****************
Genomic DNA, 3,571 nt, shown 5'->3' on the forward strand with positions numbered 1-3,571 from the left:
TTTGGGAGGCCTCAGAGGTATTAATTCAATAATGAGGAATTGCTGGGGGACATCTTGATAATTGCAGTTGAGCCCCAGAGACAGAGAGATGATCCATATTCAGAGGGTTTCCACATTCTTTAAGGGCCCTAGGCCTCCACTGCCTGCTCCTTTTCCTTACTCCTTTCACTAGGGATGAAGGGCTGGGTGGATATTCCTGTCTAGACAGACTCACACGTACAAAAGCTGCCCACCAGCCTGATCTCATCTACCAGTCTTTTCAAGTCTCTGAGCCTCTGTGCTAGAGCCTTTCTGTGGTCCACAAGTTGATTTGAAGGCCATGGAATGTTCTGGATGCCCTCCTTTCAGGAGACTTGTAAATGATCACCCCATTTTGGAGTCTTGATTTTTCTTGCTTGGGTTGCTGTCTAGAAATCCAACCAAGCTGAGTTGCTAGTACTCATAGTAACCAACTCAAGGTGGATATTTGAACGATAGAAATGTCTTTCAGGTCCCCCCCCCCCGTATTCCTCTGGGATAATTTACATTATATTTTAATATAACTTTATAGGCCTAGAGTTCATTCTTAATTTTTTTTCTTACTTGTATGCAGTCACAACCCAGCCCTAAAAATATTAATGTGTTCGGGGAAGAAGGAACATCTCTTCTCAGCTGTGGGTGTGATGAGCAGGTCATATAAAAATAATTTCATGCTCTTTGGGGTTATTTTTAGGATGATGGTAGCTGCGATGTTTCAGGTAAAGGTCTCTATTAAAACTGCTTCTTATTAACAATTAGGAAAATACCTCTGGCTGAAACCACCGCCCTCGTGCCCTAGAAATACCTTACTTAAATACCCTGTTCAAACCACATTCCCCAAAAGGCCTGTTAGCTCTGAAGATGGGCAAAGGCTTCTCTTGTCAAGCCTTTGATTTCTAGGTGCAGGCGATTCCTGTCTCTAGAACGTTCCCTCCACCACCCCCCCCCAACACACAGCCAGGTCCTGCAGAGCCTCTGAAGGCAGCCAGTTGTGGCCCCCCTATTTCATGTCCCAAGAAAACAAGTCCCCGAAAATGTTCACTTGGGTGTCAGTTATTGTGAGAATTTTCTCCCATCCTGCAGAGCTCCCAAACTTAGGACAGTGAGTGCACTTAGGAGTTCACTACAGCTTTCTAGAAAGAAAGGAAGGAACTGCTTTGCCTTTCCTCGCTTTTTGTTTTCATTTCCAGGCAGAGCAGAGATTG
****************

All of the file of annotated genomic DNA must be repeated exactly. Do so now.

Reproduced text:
Genomic DNA, 3,571 nt, shown 5'->3' on the forward strand with positions numbered 1-3,571 from the left:
TTTGGGAGGCCTCAGAGGTATTAATTCAATAATGAGGAATTGCTGGGGGACATCTTGATAATTGCAGTTGAGCCCCAGAGACAGAGAGATGATCCATATTCAGAGGGTTTCCACATTCTTTAAGGGCCCTAGGCCTCCACTGCCTGCTCCTTTTCCTTACTCCTTTCACTAGGGATGAAGGGCTGGGTGGATATTCCTGTCTAGACAGACTCACACGTACAAAAGCTGCCCACCAGCCTGATCTCATCTACCAGTCTTTTCAAGTCTCTGAGCCTCTGTGCTAGAGCCTTTCTGTGGTCCACAAGTTGATTTGAAGGCCATGGAATGTTCTGGATGCCCTCCTTTCAGGAGACTTGTAAATGATCACCCCATTTTGGAGTCTTGATTTTTCTTGCTTGGGTTGCTGTCTAGAAATCCAACCAAGCTGAGTTGCTAGTACTCATAGTAACCAACTCAAGGTGGATATTTGAACGATAGAAATGTCTTTCAGGTCCCCCCCCCCCGTATTCCTCTGGGATAATTTACATTATATTTTAATATAACTTTATAGGCCTAGAGTTCATTCTTAATTTTTTTTCTTACTTGTATGCAGTCACAACCCAGCCCTAAAAATATTAATGTGTTCGGGGAAGAAGGAACATCTCTTCTCAGCTGTGGGTGTGATGAGCAGGTCATATAAAAATAATTTCATGCTCTTTGGGGTTATTTTTAGGATGATGGTAGCTGCGATGTTTCAGGTAAAGGTCTCTATTAAAACTGCTTCTTATTAACAATTAGGAAAATACCTCTGGCTGAAACCACCGCCCTCGTGCCCTAGAAATACCTTACTTAAATACCCTGTTCAAACCACATTCCCCAAAAGGCCTGTTAGCTCTGAAGATGGGCAAAGGCTTCTCTTGTCAAGCCTTTGATTTCTAGGTGCAGGCGATTCCTGTCTCTAGAACGTTCCCTCCACCACCCCCCCCCAACACACAGCCAGGTCCTGCAGAGCCTCTGAAGGCAGCCAGTTGTGGCCCCCCTATTTCATGTCCCAAGAAAACAAGTCCCCGAAAATGTTCACTTGGGTGTCAGTTATTGTGAGAATTTTCTCCCATCCTGCAGAGCTCCCAAACTTAGGACAGTGAGTGCACTTAGGAGTTCACTACAGCTTTCTAGAAAGAAAGGAAGGAACTGCTTTGCCTTTCCTCGCTTTTTGTTTTCATTTCCAGGCAGAGCAGAGATTG